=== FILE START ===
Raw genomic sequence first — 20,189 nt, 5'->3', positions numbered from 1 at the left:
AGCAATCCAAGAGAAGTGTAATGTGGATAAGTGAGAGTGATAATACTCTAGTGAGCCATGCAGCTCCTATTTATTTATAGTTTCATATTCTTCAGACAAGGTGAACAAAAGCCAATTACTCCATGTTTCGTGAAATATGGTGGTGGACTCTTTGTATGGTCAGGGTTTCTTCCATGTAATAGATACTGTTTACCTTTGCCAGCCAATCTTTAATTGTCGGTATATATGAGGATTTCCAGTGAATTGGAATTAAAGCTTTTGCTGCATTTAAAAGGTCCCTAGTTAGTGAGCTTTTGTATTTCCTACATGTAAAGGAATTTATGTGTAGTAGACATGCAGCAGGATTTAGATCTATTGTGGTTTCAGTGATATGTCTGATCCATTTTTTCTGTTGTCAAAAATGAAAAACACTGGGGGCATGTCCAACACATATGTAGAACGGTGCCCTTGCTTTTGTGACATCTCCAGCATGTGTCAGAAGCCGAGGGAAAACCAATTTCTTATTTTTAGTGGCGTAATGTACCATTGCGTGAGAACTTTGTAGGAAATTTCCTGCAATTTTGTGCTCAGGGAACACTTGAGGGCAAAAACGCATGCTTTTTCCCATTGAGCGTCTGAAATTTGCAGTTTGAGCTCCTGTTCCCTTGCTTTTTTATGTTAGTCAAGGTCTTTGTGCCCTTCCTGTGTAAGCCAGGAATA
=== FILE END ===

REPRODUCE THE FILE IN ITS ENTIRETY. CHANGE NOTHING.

Raw genomic sequence first — 20,189 nt, 5'->3', positions numbered from 1 at the left:
AGCAATCCAAGAGAAGTGTAATGTGGATAAGTGAGAGTGATAATACTCTAGTGAGCCATGCAGCTCCTATTTATTTATAGTTTCATATTCTTCAGACAAGGTGAACAAAAGCCAATTACTCCATGTTTCGTGAAATATGGTGGTGGACTCTTTGTATGGTCAGGGTTTCTTCCATGTAATAGATACTGTTTACCTTTGCCAGCCAATCTTTAATTGTCGGTATATATGAGGATTTCCAGTGAATTGGAATTAAAGCTTTTGCTGCATTTAAAAGGTCCCTAGTTAGTGAGCTTTTGTATTTCCTACATGTAAAGGAATTTATGTGTAGTAGACATGCAGCAGGATTTAGATCTATTGTGGTTTCAGTGATATGTCTGATCCATTTTTTCTGTTGTCAAAAATGAAAAACACTGGGGGCATGTCCAACACATATGTAGAACGGTGCCCTTGCTTTTGTGACATCTCCAGCATGTGTCAGAAGCCGAGGGAAAACCAATTTCTTATTTTTAGTGGCGTAATGTACCATTGCGTGAGAACTTTGTAGGAAATTTCCTGCAATTTTGTGCTCAGGGAACACTTGAGGGCAAAAACGCATGCTTTTTCCCATTGAGCGTCTGAAATTTGCAGTTTGAGCTCCTGTTCCCTTGCTTTTTTATGTTAGTCAAGGTCTTTGTGCCCTTCCTGTGTAAGCCAGGAATA